Bust of Léopold II found in Duden Park in Forest

Bust of Léopold II found in Duden Park in Forest

A bust of Léopold II which had been dismantled during the night of Wednesday through to Thursday, by an anti-colonial group, was found on Saturday. It was found in a thicket within the same park by teams from Brussels Environment, part of Brussels City Council. This was indicated on Saturday by the RTBF.

The bust was not damaged and it reappeared following a video by the Mayor of the commune, Marc-Jean Ghyssels. He had launched an “appeal to find the bust.” It should therefore be back in its rightful place within a month or two.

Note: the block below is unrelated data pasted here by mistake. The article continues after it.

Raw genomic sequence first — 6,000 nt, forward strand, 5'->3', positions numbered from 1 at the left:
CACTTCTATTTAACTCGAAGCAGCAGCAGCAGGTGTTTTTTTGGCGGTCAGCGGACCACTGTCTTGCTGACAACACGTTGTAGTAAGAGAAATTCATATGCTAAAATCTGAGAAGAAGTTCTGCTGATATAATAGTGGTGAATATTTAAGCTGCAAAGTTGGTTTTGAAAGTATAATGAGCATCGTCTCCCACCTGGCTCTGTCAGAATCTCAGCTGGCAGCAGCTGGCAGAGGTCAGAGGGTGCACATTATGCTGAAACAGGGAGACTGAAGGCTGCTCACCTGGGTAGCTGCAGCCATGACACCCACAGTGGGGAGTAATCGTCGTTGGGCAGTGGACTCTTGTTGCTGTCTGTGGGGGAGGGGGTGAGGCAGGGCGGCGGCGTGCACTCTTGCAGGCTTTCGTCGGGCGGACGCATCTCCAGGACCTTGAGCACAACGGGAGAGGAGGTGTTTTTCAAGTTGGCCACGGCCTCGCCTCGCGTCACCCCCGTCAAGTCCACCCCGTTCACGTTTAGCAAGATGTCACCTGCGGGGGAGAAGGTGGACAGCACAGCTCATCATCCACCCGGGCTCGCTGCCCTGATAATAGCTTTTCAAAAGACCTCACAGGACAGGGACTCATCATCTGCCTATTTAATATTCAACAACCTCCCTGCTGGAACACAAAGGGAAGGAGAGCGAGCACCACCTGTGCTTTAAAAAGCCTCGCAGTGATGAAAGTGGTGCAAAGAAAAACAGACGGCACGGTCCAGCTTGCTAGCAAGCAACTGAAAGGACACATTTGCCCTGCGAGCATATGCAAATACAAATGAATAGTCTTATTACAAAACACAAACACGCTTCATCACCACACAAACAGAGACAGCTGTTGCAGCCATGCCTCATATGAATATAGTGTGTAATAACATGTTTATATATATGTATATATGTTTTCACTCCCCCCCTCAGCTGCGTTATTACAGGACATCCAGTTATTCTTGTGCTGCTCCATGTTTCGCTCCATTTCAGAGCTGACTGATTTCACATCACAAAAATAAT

The theft of the bust was perpetrated by an anti-colonial collective known as the Citizen Associtation for “Decolonisation” of Public Spaces (known as the “ACED”). By means of a communiqué it justified its actions. “Honoured by the history books, Léopold II was himself, in particular, the perpetrator of a methodical undertaking involved in looting, and was responsible for several million deaths. This profoundly destroyed local societies. The seriousness of these crimes invalidates any approach aiming to publicly praise his actions in other spheres.

In the past, activists have regularly taken or defaced statues of this controversial monarch. The statue of  Léopold II on a horse, on the Place du Trône in Brussels, was thus daubed with red paint in 2008, 2013 and 2015.

In 2017, another statue of the second King of Belgium, in Mons, was covered in photos of the colonial atrocities. In 2004, the hand of a statue of Léopold II, built upon the sea wall in Ostend, was cut off in protest against his colonial policy in the Congo.

The Brussels Times

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